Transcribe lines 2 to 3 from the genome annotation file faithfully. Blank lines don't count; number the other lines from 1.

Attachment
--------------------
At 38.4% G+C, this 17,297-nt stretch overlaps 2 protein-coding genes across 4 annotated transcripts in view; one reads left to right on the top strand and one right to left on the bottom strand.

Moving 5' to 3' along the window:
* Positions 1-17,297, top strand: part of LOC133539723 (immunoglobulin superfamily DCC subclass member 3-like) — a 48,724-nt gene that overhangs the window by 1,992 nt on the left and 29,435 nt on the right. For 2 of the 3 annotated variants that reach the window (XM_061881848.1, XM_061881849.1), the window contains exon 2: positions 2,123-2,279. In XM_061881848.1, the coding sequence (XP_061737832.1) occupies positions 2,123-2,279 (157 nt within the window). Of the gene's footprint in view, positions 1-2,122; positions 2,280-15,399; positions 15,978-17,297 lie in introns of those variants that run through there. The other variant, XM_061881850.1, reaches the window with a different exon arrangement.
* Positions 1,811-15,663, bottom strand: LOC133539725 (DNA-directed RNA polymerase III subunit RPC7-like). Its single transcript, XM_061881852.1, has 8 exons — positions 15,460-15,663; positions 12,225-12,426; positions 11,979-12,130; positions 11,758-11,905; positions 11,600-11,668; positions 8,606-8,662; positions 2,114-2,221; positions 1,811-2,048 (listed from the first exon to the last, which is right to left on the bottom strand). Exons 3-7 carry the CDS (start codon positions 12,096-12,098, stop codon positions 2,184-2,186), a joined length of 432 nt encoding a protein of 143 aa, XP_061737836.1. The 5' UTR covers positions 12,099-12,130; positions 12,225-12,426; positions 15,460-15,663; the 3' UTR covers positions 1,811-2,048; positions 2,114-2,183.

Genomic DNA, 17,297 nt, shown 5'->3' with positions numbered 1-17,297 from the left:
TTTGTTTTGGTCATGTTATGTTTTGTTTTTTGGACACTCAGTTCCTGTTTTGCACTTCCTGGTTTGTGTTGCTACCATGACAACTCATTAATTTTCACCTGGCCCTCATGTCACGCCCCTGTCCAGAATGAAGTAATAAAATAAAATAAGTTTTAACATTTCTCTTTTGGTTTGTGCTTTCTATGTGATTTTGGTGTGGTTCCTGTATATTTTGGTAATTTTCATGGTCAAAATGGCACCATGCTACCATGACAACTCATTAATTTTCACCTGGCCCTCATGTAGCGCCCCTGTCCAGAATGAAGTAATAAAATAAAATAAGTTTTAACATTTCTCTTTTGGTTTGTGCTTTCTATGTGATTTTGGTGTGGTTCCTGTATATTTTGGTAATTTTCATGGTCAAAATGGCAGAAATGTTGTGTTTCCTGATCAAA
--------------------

Moving 5' to 3' along the window:
* Positions 1-17,297, top strand: part of LOC133539723 (immunoglobulin superfamily DCC subclass member 3-like) — a 48,724-nt gene that overhangs the window by 1,992 nt on the left and 29,435 nt on the right. For 2 of the 3 annotated variants that reach the window (XM_061881848.1, XM_061881849.1), the window contains exon 2: positions 2,123-2,279. In XM_061881848.1, the coding sequence (XP_061737832.1) occupies positions 2,123-2,279 (157 nt within the window). Of the gene's footprint in view, positions 1-2,122; positions 2,280-15,399; positions 15,978-17,297 lie in introns of those variants that run through there. The other variant, XM_061881850.1, reaches the window with a different exon arrangement.